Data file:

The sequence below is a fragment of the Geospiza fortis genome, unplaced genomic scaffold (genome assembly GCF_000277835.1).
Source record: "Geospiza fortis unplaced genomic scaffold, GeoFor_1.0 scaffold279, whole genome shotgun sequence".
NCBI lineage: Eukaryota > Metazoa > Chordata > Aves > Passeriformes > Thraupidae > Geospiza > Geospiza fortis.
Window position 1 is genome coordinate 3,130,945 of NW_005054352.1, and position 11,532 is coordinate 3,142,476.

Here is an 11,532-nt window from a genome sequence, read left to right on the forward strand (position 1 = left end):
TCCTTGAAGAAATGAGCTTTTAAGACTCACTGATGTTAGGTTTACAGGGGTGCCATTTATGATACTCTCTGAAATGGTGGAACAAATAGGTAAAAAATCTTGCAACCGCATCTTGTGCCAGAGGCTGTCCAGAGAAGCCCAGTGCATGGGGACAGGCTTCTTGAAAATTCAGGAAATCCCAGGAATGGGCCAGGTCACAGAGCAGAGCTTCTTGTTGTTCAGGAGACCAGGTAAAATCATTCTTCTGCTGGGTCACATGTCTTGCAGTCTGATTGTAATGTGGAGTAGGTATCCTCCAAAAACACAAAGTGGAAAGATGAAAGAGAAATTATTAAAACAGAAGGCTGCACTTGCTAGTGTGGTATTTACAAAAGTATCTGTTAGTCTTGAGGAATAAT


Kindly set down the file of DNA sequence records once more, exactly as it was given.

The sequence below is a fragment of the Geospiza fortis genome, unplaced genomic scaffold (genome assembly GCF_000277835.1).
Source record: "Geospiza fortis unplaced genomic scaffold, GeoFor_1.0 scaffold279, whole genome shotgun sequence".
NCBI lineage: Eukaryota > Metazoa > Chordata > Aves > Passeriformes > Thraupidae > Geospiza > Geospiza fortis.
Window position 1 is genome coordinate 3,130,945 of NW_005054352.1, and position 11,532 is coordinate 3,142,476.

Here is an 11,532-nt window from a genome sequence, read left to right on the forward strand (position 1 = left end):
TCCTTGAAGAAATGAGCTTTTAAGACTCACTGATGTTAGGTTTACAGGGGTGCCATTTATGATACTCTCTGAAATGGTGGAACAAATAGGTAAAAAATCTTGCAACCGCATCTTGTGCCAGAGGCTGTCCAGAGAAGCCCAGTGCATGGGGACAGGCTTCTTGAAAATTCAGGAAATCCCAGGAATGGGCCAGGTCACAGAGCAGAGCTTCTTGTTGTTCAGGAGACCAGGTAAAATCATTCTTCTGCTGGGTCACATGTCTTGCAGTCTGATTGTAATGTGGAGTAGGTATCCTCCAAAAACACAAAGTGGAAAGATGAAAGAGAAATTATTAAAACAGAAGGCTGCACTTGCTAGTGTGGTATTTACAAAAGTATCTGTTAGTCTTGAGGAATAAT